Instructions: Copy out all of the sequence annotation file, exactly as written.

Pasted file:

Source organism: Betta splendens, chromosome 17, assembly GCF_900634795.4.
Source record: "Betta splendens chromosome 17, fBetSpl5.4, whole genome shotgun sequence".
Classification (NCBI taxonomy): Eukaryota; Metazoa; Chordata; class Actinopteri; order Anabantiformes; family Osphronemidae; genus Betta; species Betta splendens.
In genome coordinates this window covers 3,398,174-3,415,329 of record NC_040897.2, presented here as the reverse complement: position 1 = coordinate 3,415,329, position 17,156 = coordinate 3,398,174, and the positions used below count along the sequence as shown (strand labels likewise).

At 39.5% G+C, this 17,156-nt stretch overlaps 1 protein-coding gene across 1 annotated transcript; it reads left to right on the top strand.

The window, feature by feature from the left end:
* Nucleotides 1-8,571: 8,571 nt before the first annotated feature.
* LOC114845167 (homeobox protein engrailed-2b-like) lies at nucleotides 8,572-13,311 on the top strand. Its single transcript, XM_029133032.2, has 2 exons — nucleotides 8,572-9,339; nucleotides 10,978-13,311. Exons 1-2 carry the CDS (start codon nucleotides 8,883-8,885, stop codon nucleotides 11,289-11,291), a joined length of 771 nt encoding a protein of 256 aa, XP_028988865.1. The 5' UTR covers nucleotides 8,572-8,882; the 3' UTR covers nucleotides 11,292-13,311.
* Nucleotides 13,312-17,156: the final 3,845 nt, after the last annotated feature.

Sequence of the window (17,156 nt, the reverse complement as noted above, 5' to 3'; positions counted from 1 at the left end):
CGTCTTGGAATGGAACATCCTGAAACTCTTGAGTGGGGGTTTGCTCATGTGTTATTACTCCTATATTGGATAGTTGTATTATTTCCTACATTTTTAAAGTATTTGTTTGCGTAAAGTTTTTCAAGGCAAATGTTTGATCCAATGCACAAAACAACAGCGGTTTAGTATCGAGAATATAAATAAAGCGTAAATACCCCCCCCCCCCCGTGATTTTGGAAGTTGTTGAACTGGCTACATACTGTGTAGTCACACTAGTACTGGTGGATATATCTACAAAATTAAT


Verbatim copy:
Source organism: Betta splendens, chromosome 17, assembly GCF_900634795.4.
Source record: "Betta splendens chromosome 17, fBetSpl5.4, whole genome shotgun sequence".
Classification (NCBI taxonomy): Eukaryota; Metazoa; Chordata; class Actinopteri; order Anabantiformes; family Osphronemidae; genus Betta; species Betta splendens.
In genome coordinates this window covers 3,398,174-3,415,329 of record NC_040897.2, presented here as the reverse complement: position 1 = coordinate 3,415,329, position 17,156 = coordinate 3,398,174, and the positions used below count along the sequence as shown (strand labels likewise).

At 39.5% G+C, this 17,156-nt stretch overlaps 1 protein-coding gene across 1 annotated transcript; it reads left to right on the top strand.

The window, feature by feature from the left end:
* Nucleotides 1-8,571: 8,571 nt before the first annotated feature.
* LOC114845167 (homeobox protein engrailed-2b-like) lies at nucleotides 8,572-13,311 on the top strand. Its single transcript, XM_029133032.2, has 2 exons — nucleotides 8,572-9,339; nucleotides 10,978-13,311. Exons 1-2 carry the CDS (start codon nucleotides 8,883-8,885, stop codon nucleotides 11,289-11,291), a joined length of 771 nt encoding a protein of 256 aa, XP_028988865.1. The 5' UTR covers nucleotides 8,572-8,882; the 3' UTR covers nucleotides 11,292-13,311.
* Nucleotides 13,312-17,156: the final 3,845 nt, after the last annotated feature.

Sequence of the window (17,156 nt, the reverse complement as noted above, 5' to 3'; positions counted from 1 at the left end):
CGTCTTGGAATGGAACATCCTGAAACTCTTGAGTGGGGGTTTGCTCATGTGTTATTACTCCTATATTGGATAGTTGTATTATTTCCTACATTTTTAAAGTATTTGTTTGCGTAAAGTTTTTCAAGGCAAATGTTTGATCCAATGCACAAAACAACAGCGGTTTAGTATCGAGAATATAAATAAAGCGTAAATACCCCCCCCCCCCCGTGATTTTGGAAGTTGTTGAACTGGCTACATACTGTGTAGTCACACTAGTACTGGTGGATATATCTACAAAATTAAT